Luncheons

The Shannon-Nyquist Sampling Theorem

Keith Millis

Keith Millis
SAExploration

Wednesday, September 12th, 2018 – 11:30 AM
Calgary Petroleum Club, Devonian Room (+15 Level), 319 5 Ave SW

Abstract

The Shannon-Nyquist Sampling Theorem has long governed seismic theory, and formed the basis for proper seismic design. It states that a continuous function can be completely described by a series of discrete samples, provided the sample rate is at least two times the maximum frequency present within the signal. Compressive Sensing (CS) – a technique used in medical imaging and digital cameras – has shown that perfect reconstruction is still possible when the sample-rate criteria is not satisfied.

Compressive Seismic Imaging (CSI) is the application of CS theory to seismic. Through proper spatial sampling, known as Non-Uniform Optimal Sampling (NUOS), CSI has shown distinct advantages to seismic imaging, including drastic increases in fold, trace density and bandwidth; proper noise attenuation of previously challenging surface wave modes; improved imaging both generally and in areas with substantial infrastructure; footprint attenuation; among others. As the evolution of seismic imaging continues, we will highlight the impact of CSI, blended acquisition, and broad bandwidth, with a case study of Aklaq 3D.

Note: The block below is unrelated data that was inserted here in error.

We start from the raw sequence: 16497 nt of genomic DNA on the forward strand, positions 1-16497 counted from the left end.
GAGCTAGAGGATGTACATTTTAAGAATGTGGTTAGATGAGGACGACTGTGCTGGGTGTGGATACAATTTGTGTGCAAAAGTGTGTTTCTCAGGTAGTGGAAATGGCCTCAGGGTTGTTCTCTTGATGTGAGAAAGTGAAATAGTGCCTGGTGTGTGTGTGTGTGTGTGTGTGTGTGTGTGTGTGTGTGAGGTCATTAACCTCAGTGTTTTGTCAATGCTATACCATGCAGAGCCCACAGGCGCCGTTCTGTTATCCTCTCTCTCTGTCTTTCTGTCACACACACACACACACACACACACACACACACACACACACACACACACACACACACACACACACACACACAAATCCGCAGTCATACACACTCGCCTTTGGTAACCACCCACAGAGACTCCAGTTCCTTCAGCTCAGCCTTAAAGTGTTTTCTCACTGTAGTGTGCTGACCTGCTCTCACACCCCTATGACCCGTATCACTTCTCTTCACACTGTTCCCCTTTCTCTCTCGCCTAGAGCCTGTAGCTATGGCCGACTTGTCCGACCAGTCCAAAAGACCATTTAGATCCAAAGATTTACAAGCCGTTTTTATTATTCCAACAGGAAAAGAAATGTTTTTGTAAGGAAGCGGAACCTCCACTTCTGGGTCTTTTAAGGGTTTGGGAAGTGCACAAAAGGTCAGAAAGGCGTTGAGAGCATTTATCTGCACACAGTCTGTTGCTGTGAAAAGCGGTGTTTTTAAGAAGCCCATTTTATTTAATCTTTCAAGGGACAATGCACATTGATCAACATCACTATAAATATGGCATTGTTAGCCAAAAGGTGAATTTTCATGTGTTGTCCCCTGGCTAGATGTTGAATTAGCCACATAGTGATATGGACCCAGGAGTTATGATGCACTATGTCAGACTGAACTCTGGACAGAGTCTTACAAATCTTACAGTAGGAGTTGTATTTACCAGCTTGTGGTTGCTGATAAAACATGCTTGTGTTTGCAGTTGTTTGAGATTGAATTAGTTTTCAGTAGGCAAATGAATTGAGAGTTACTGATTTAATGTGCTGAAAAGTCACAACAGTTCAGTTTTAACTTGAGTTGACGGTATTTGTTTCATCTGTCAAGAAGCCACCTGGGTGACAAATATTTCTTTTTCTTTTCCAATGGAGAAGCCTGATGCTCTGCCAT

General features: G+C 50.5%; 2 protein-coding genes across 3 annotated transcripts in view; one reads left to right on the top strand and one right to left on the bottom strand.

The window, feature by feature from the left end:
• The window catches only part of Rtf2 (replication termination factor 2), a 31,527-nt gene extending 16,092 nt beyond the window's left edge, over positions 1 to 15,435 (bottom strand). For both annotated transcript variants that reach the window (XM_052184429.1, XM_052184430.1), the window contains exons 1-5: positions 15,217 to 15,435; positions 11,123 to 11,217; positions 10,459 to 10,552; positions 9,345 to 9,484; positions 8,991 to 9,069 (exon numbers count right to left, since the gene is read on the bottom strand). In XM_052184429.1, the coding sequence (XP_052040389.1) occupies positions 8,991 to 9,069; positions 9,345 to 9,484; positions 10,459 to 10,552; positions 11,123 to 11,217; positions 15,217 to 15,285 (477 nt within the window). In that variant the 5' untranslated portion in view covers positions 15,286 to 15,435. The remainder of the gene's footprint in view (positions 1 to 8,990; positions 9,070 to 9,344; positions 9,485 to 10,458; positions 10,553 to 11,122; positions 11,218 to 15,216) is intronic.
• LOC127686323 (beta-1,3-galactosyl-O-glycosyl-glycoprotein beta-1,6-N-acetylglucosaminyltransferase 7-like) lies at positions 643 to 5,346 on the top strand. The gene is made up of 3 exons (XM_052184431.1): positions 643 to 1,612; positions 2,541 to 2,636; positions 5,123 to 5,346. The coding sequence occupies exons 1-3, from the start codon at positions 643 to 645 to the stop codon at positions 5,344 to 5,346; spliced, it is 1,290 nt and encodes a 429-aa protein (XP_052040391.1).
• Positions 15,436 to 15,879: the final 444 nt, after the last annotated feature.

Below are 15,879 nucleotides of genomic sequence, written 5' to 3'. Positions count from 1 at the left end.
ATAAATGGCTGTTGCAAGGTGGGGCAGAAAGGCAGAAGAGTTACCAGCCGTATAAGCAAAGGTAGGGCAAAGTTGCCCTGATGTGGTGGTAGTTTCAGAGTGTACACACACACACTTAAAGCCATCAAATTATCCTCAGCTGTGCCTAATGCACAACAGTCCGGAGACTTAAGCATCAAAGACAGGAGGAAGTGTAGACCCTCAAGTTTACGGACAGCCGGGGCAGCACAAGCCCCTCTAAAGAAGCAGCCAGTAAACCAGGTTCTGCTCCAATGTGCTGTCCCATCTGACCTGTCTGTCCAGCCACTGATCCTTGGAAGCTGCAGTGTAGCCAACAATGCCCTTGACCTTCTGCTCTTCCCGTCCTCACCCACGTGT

Biography

Currently Lead Geophysicist at SAExploration, Keith has as distinct passion for our society, profession, and energy industry. An active member of the SEG, CSEG, and APEGA, Keith is currently a member of the CSEG Chief Geophysicists Forum, SEG Council Member for District 5, and APEGA Authentication Subject Matter Expert Panel. He has recently been on the CSEG Executive as Director of Communications, New Initiatives Committee, APEGA Executive, chair of the CSPG Honorary Address, and member of the GeoConvention Technical Committee. Throughout his career at Anderson Exploration, Devon Canada, BJV, with leadership roles at OptiSeis and SAExploration, he has pursued imaging improvements through innovative acquisition design, modeling, processing, and IFQC on seismic programs around the world. He has presented several times at GeoConvention, SEG Annual Meetings, and published papers in the CSEG Recorder. In addition to industry and volunteer positions, he is an avid musician who enjoys raising his two daughters and son.